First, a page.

Who needs a bridge?!

I figured my neglect of this online journal hit an all-time high so I thought I’d do it while Angel investigates Roblox Studio, a tool used to make games for Roblox. “Who needs a bridge?!” was just triumphantly shouted as a bridge was blipped out of existence in a game anyone in the house right now can play, load, and (now) find an absent bridge.

Of course the resident 7yr old, being a Roblox veteran, piped up in reply to the rhetorical question “YOU NEED THE BRIDGE TO CROSS THE WATER!”

This is already fun.

So I didn’t know too much about Roblox, and I still don’t, I have research to do. What I did know was…

  • Platform, not a game – relies on users to create content/games for other users
  • Multiplayer online focused
  • Games looked very primitive
  • Plagiarism galore, from movies to music to assets from other games (“Mario”, “Mickey”, etc. etc.)
  • The kids like it

That was my information launching point as my news feed started getting spammed with how much revenue Roblox Developers were pulling in. The same flurry of news articles let me know that the company has recently started being publicly traded and is has a pretty high evaluation. Those two things alone really piqued my interest, based on what I already knew!

Back in the days I was working for corporate entities (fingers still crossed I can avoid that scenario in the future) I put together a business plan for self published games. That plan was the seed of what I’m attempting to accomplish now and had a time-frame of around a year and a half. Part of that plan was to leverage the flexibility I have by not convincing dozens of people a decision is great (not even just great, but you won’t believe how great it is! Let me show you in this 22 slide Power Point presentation! So can I do the 1hr of work now?) before making it. The pandemic has already thrown any specific examples in the plan for a fairly significant loop, but that’s cool, I get to lean on that flexibility! Lean right into Roblox Development.

I’ve finished my first project Read Play Game, and what I’ve accomplished with it I’m very proud of. I’m in the process of Game #2, intended to be available on PC (itch/steam/etc) and Mobile, and potentially consoles as well if things look good. I had estimated Game #2 to be around 6-8 months of work to launch with monetized features, and additional couple months to iterate and check the metrics and see if it’s a good candidate to bring in enough money to pay the bills. I’m still quite a bit of work away from showing anything publicly for it, so right now seems like a great time to put a pin in it and see how viable it would be to bring in revenue from a Roblox project.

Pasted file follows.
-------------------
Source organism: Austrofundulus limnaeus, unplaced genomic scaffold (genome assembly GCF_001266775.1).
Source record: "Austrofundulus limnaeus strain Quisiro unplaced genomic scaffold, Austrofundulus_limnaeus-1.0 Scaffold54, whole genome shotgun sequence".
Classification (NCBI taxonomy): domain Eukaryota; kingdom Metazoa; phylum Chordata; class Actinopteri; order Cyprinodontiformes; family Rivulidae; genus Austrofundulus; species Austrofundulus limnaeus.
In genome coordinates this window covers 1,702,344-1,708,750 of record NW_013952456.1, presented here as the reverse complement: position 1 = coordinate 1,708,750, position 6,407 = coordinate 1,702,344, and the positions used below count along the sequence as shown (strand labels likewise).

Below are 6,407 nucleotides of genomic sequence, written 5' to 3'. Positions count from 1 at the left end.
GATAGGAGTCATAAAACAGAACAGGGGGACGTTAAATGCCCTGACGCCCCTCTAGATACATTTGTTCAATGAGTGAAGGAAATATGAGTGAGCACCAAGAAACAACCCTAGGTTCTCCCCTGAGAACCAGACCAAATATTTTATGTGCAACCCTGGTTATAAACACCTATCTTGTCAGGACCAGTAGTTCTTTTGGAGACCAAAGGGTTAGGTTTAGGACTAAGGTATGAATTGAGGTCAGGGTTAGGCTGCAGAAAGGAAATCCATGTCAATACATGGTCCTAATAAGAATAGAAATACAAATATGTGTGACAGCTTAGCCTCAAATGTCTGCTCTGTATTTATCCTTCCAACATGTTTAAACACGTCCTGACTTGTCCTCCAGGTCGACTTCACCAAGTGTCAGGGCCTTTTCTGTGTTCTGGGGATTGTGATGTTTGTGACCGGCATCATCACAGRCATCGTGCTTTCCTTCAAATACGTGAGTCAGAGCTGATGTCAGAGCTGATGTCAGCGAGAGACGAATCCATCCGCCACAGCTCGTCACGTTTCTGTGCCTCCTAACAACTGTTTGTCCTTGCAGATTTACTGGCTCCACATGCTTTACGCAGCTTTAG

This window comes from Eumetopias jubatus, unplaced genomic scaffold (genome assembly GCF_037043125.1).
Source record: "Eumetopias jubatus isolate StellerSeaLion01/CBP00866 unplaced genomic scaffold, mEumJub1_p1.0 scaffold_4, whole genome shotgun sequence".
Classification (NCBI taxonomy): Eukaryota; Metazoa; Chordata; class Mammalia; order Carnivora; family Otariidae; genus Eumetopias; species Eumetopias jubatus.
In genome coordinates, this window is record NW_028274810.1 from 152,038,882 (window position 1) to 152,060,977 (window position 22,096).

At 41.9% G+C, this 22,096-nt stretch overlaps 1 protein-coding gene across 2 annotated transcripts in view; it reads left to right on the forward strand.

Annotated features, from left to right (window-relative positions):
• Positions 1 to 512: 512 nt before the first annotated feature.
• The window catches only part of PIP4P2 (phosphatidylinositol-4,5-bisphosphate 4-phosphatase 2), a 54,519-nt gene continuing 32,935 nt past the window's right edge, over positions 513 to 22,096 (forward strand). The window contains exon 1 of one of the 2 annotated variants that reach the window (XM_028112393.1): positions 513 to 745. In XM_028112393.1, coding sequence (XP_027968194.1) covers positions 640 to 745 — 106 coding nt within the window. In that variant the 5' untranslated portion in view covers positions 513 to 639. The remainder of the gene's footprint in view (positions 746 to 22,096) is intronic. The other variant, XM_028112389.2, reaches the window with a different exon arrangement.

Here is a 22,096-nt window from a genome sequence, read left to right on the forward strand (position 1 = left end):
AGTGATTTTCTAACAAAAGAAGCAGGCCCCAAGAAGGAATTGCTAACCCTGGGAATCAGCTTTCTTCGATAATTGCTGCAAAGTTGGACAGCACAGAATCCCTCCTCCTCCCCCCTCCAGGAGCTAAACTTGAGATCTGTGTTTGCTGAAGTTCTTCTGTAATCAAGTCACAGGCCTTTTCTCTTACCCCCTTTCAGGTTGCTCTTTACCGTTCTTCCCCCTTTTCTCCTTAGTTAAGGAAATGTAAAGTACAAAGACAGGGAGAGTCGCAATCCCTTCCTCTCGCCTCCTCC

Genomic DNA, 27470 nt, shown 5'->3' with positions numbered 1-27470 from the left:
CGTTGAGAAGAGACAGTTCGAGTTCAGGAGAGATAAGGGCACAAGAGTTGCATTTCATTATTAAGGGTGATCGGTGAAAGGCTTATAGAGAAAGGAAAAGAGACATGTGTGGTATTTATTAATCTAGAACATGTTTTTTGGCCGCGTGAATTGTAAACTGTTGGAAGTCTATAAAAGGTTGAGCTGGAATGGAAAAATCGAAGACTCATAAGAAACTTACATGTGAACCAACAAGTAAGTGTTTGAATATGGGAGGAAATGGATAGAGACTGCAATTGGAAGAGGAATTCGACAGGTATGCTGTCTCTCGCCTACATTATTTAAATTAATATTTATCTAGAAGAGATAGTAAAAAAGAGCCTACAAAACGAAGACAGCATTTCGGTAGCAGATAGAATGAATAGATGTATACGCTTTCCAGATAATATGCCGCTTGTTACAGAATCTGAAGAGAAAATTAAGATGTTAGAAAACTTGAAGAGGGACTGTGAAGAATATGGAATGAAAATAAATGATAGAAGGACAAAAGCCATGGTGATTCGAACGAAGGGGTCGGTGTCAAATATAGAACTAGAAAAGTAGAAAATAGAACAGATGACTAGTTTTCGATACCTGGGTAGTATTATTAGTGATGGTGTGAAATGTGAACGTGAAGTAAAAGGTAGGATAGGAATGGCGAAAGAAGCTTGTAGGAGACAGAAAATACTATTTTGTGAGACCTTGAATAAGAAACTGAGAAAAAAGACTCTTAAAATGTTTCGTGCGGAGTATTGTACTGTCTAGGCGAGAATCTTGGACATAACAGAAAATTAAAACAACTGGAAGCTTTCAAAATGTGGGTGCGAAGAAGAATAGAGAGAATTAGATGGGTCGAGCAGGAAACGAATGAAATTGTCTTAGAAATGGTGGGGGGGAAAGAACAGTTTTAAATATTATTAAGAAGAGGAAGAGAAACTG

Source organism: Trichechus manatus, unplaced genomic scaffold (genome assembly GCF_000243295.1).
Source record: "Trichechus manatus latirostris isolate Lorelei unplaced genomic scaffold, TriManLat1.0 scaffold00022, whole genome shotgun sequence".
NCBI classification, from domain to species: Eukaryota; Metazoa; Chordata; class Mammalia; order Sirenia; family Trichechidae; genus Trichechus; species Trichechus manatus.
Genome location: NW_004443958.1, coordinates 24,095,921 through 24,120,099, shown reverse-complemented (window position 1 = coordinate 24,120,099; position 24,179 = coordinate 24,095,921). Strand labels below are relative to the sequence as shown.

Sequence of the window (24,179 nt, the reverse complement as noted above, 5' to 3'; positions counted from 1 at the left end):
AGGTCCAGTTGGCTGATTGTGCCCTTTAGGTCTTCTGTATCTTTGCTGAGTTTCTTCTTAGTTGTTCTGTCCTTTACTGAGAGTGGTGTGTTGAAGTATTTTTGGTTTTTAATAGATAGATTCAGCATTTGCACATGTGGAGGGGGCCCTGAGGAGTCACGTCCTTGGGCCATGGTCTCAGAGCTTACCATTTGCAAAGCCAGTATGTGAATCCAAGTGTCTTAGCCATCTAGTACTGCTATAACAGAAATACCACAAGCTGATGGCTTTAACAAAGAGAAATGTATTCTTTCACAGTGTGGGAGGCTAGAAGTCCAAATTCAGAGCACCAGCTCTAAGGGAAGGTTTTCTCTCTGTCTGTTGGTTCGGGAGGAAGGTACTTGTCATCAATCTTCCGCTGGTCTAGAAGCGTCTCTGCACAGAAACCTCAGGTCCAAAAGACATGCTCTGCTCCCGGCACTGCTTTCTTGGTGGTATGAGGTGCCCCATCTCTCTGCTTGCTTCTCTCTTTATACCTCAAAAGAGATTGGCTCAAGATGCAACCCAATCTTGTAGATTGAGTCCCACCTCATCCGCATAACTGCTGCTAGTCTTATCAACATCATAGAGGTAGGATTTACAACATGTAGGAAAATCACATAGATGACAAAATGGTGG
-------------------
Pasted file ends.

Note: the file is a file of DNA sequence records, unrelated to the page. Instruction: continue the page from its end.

Now, to the people who I pester to read my things, you may be asking yourselves “what about those agnostic systems, those seemed cool and beneficial” – yes, and they still are, for Unity or almost any other engine that would support C# as a language. Also I have every intention of revealing Game #2 at a future date whether this Roblox experiment yields positive results or not (I already have the title copyrighted, once you have the fancy paper you just gotta finish the thing), so those systems and tools will definitely get lots of use. Due to Roblox’s unique development pipeline it would be difficult to bring in work or tools from other game engines in general, so that’s one negative in Roblox’s favor. I have the list about what I knew about Roblox, now here’s what I’ve learned so far about developing for Roblox:

  • Creators see 24.5% of revenue generated from their games